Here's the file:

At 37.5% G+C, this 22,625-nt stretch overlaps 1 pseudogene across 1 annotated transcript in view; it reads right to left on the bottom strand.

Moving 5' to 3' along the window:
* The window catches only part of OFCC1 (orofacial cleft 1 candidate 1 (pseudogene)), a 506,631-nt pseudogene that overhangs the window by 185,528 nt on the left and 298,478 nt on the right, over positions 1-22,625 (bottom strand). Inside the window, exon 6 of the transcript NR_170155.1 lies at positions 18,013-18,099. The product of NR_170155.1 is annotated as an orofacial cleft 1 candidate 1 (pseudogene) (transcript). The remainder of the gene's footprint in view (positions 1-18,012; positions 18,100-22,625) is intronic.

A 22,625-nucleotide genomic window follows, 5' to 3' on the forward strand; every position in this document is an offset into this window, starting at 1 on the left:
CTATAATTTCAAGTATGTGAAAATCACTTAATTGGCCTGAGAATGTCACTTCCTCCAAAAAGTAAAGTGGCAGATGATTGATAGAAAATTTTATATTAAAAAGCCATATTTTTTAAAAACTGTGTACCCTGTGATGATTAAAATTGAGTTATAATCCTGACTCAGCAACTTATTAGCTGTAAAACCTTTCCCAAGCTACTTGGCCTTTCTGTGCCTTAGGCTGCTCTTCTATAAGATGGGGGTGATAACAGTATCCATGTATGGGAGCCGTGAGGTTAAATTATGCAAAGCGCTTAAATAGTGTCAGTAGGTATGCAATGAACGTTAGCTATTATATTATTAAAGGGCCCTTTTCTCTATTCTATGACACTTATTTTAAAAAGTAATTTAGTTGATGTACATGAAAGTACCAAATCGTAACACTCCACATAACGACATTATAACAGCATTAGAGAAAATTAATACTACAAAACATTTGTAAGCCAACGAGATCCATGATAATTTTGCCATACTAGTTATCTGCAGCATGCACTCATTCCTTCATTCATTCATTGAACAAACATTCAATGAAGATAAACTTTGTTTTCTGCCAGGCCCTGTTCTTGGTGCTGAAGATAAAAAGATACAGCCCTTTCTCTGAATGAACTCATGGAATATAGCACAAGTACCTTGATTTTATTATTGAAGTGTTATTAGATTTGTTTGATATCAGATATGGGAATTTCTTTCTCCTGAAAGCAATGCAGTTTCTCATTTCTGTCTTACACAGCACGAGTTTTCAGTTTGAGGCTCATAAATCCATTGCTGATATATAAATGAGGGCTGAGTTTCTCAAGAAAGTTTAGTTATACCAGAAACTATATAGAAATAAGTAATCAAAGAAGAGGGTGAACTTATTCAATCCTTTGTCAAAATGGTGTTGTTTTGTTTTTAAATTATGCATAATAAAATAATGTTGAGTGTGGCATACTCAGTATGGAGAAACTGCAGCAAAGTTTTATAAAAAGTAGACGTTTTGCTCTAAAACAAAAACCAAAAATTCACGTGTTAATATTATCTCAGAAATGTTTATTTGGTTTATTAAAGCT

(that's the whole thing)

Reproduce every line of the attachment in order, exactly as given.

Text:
At 37.5% G+C, this 22,625-nt stretch overlaps 1 pseudogene across 1 annotated transcript in view; it reads right to left on the bottom strand.

Moving 5' to 3' along the window:
* The window catches only part of OFCC1 (orofacial cleft 1 candidate 1 (pseudogene)), a 506,631-nt pseudogene that overhangs the window by 185,528 nt on the left and 298,478 nt on the right, over positions 1-22,625 (bottom strand). Inside the window, exon 6 of the transcript NR_170155.1 lies at positions 18,013-18,099. The product of NR_170155.1 is annotated as an orofacial cleft 1 candidate 1 (pseudogene) (transcript). The remainder of the gene's footprint in view (positions 1-18,012; positions 18,100-22,625) is intronic.

A 22,625-nucleotide genomic window follows, 5' to 3' on the forward strand; every position in this document is an offset into this window, starting at 1 on the left:
CTATAATTTCAAGTATGTGAAAATCACTTAATTGGCCTGAGAATGTCACTTCCTCCAAAAAGTAAAGTGGCAGATGATTGATAGAAAATTTTATATTAAAAAGCCATATTTTTTAAAAACTGTGTACCCTGTGATGATTAAAATTGAGTTATAATCCTGACTCAGCAACTTATTAGCTGTAAAACCTTTCCCAAGCTACTTGGCCTTTCTGTGCCTTAGGCTGCTCTTCTATAAGATGGGGGTGATAACAGTATCCATGTATGGGAGCCGTGAGGTTAAATTATGCAAAGCGCTTAAATAGTGTCAGTAGGTATGCAATGAACGTTAGCTATTATATTATTAAAGGGCCCTTTTCTCTATTCTATGACACTTATTTTAAAAAGTAATTTAGTTGATGTACATGAAAGTACCAAATCGTAACACTCCACATAACGACATTATAACAGCATTAGAGAAAATTAATACTACAAAACATTTGTAAGCCAACGAGATCCATGATAATTTTGCCATACTAGTTATCTGCAGCATGCACTCATTCCTTCATTCATTCATTGAACAAACATTCAATGAAGATAAACTTTGTTTTCTGCCAGGCCCTGTTCTTGGTGCTGAAGATAAAAAGATACAGCCCTTTCTCTGAATGAACTCATGGAATATAGCACAAGTACCTTGATTTTATTATTGAAGTGTTATTAGATTTGTTTGATATCAGATATGGGAATTTCTTTCTCCTGAAAGCAATGCAGTTTCTCATTTCTGTCTTACACAGCACGAGTTTTCAGTTTGAGGCTCATAAATCCATTGCTGATATATAAATGAGGGCTGAGTTTCTCAAGAAAGTTTAGTTATACCAGAAACTATATAGAAATAAGTAATCAAAGAAGAGGGTGAACTTATTCAATCCTTTGTCAAAATGGTGTTGTTTTGTTTTTAAATTATGCATAATAAAATAATGTTGAGTGTGGCATACTCAGTATGGAGAAACTGCAGCAAAGTTTTATAAAAAGTAGACGTTTTGCTCTAAAACAAAAACCAAAAATTCACGTGTTAATATTATCTCAGAAATGTTTATTTGGTTTATTAAAGCT